April 6, 2007
Under pressure from a formidable force - AOPA, local pilots, air traffic controllers, and Congress - the FAA has tabled indefinitely its plan to consolidate the Palm Springs, California, Tracon into the Southern California Tracon.
"This is good news. It underscores the need for the FAA to have a public process for tracon consolidations," said Andy Cebula, AOPA executive vice president of government affairs. "You can't operate behind closed doors when it comes to air traffic policy."
Because local pilots had raised concerns about safety issues and service impacts, AOPA called for a public meeting. The contentious midday meeting took place on May 10 with only two days' notice.
Congress has also taken an interest in tracon consolidations and wants to make sure the FAA follows an appropriate process. The Senate Commerce Committee passed legislation on May 16 with language that would create a public process for the realignment of FAA services and facilities, including tracons.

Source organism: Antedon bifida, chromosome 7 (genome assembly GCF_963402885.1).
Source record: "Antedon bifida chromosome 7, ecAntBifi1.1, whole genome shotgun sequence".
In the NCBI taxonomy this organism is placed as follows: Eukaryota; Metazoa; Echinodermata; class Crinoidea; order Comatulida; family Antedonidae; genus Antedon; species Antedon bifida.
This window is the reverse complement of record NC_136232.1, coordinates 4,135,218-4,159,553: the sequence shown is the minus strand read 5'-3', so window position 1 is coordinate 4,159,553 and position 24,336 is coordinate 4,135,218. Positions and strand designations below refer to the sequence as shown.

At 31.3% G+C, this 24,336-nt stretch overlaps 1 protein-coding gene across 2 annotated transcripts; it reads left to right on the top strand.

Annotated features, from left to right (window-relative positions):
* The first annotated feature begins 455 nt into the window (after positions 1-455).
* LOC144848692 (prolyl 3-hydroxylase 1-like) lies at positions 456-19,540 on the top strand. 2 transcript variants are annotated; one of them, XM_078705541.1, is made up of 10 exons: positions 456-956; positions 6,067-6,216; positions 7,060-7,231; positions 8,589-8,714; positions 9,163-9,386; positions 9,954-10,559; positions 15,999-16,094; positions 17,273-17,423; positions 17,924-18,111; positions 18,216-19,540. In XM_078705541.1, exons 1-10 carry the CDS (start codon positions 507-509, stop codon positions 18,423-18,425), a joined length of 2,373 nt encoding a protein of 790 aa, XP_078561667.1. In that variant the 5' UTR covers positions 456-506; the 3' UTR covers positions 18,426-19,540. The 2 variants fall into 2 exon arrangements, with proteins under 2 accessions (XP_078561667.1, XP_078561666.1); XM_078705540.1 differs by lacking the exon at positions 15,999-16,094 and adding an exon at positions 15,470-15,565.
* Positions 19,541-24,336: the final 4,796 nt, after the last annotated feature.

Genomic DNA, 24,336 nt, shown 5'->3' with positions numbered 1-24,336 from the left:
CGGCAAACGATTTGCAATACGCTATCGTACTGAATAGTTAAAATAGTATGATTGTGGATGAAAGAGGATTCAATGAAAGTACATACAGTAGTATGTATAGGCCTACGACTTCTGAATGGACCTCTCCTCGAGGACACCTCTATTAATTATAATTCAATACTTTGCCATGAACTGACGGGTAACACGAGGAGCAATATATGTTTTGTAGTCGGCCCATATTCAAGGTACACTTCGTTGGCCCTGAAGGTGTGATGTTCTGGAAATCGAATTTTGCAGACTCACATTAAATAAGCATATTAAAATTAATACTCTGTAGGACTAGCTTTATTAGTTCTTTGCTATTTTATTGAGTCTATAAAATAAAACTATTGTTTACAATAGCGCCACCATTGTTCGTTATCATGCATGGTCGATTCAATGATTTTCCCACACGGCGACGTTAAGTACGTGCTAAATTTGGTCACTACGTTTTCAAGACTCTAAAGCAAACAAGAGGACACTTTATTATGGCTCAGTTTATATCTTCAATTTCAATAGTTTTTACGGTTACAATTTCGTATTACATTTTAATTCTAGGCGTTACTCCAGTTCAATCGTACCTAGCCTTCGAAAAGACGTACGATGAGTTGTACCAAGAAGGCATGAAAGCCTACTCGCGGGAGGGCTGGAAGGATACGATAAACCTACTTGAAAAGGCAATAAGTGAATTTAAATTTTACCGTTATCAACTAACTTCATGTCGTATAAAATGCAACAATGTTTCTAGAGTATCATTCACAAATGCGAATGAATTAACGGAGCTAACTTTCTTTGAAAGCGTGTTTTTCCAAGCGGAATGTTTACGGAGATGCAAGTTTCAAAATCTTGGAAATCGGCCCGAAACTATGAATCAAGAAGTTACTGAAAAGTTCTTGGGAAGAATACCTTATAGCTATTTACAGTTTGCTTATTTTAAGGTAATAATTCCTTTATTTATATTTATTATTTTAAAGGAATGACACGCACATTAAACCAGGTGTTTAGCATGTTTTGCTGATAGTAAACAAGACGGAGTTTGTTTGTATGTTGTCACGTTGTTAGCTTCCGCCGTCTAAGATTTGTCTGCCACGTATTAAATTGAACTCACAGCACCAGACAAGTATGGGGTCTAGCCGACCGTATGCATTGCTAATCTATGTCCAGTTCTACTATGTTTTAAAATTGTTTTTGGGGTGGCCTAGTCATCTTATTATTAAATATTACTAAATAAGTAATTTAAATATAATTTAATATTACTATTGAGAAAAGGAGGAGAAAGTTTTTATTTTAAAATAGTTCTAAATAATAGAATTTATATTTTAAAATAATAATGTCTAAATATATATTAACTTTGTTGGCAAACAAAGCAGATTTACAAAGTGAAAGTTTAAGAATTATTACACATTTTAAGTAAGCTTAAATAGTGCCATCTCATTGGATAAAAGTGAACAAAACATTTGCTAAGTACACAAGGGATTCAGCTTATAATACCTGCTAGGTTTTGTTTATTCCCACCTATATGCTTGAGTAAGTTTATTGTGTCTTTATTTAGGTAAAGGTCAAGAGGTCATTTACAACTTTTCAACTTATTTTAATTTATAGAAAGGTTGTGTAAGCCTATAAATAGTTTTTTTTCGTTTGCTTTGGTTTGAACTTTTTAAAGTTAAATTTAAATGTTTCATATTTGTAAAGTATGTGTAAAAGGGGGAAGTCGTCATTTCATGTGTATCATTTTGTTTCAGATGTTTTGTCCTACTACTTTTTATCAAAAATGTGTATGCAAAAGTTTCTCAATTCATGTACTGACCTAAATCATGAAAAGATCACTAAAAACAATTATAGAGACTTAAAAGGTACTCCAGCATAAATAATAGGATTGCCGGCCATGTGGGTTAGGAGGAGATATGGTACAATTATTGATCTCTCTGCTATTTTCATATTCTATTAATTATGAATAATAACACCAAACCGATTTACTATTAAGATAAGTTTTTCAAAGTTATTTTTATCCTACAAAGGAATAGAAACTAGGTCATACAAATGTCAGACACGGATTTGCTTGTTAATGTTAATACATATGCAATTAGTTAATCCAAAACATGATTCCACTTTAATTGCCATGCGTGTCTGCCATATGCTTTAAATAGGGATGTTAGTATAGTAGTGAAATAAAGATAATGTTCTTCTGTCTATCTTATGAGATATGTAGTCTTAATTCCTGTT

The FAA's motive for the consolidations is cost. The agency says in some cases it can provide more services to more locations by putting all the controllers behind radar screens in the same dark building.
Tracons provide radar separation of aircraft in busy terminal areas. General aviation pilots depend on tracons for VFR and IFR services.
For more information, see AOPA's updated air traffic services brief.
June 4, 2007
The widespread presence of angle-of-attack indicators in general aviation aircraft could reduce fatal loss-of-control accidents caused by inadvertent stalls, said the FAA.
Flight Design says production and testing of its four-seat C4 is on target despite the ongoing conflict in Ukraine.
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